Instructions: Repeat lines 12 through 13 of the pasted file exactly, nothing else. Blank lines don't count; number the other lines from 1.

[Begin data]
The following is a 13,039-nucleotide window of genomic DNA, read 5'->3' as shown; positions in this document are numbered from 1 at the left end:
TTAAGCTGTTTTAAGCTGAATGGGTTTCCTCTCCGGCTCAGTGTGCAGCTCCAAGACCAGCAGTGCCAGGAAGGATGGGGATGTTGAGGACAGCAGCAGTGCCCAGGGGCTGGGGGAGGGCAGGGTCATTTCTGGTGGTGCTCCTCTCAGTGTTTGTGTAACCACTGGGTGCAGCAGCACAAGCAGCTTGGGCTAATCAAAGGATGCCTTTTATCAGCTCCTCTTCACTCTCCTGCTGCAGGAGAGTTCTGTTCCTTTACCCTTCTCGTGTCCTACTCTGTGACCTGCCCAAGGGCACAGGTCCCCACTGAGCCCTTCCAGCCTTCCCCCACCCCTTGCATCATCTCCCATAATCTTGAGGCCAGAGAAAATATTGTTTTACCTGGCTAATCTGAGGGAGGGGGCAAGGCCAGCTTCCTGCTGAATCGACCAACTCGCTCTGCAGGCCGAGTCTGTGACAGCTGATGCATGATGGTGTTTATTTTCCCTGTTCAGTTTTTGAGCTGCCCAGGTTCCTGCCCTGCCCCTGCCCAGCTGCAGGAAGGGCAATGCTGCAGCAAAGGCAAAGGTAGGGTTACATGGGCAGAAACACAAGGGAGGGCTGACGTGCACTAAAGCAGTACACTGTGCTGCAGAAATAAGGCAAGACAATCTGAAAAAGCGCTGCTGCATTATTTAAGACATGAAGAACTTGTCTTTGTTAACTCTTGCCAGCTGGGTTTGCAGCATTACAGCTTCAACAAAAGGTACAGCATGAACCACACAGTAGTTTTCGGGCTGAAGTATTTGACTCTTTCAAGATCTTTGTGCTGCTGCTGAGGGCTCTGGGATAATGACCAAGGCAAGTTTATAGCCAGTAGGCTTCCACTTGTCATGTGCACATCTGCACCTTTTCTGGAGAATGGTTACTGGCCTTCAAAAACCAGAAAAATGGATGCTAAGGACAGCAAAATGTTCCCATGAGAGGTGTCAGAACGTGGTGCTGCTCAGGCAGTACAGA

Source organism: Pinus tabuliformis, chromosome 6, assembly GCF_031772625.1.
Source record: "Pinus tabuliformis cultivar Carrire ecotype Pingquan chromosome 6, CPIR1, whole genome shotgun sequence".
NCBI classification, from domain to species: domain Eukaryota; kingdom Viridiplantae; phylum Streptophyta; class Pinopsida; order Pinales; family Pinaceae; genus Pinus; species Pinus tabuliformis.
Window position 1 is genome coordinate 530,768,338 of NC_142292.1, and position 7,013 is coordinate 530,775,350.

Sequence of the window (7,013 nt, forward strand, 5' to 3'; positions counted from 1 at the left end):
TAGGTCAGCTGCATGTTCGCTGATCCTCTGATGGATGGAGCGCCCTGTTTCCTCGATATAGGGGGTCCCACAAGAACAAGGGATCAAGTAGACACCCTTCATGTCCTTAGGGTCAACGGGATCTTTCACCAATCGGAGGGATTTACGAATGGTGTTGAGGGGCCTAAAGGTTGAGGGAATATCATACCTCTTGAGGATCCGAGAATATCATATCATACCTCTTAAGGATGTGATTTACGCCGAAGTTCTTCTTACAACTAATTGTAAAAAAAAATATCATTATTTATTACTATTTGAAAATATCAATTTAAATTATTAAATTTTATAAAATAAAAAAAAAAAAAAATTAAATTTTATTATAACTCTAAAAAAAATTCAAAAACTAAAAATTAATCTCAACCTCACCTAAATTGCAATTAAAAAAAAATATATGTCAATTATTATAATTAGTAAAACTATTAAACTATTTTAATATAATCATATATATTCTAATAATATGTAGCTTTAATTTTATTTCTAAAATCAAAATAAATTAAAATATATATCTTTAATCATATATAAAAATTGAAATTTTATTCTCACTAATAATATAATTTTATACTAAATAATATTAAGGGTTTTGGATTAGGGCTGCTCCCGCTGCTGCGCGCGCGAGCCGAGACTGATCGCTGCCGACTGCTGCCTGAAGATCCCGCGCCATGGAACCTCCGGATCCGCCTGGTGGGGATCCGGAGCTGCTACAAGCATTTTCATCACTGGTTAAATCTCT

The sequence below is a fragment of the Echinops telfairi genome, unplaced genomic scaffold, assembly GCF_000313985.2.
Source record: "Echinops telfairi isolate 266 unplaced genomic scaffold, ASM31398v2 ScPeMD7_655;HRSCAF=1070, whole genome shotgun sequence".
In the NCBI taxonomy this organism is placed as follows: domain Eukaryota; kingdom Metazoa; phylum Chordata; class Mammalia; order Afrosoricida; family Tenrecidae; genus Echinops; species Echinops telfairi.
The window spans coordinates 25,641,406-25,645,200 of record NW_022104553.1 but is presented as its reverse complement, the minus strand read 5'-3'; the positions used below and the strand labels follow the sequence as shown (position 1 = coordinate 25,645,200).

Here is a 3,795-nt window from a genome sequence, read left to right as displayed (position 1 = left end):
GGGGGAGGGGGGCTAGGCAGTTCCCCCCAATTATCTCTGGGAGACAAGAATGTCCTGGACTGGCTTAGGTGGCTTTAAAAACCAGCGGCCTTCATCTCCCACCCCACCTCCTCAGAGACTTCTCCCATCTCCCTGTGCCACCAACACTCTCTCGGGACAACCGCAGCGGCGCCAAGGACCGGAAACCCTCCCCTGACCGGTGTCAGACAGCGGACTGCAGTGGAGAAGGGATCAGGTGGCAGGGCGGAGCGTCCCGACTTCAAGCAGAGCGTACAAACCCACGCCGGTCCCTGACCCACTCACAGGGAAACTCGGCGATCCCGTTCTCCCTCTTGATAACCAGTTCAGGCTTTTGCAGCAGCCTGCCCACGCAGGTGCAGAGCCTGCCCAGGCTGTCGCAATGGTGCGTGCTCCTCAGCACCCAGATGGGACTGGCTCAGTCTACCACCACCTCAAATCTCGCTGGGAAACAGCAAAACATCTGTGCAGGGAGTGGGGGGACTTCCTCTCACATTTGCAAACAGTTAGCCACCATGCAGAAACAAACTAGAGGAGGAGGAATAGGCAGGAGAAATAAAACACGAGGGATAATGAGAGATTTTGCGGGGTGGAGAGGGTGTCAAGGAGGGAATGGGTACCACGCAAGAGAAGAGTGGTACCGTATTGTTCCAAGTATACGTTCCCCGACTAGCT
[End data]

The window spans coordinates 25,641,406-25,645,200 of record NW_022104553.1 but is presented as its reverse complement, the minus strand read 5'-3'; the positions used below and the strand labels follow the sequence as shown (position 1 = coordinate 25,645,200).

Here is a 3,795-nt window from a genome sequence, read left to right as displayed (position 1 = left end):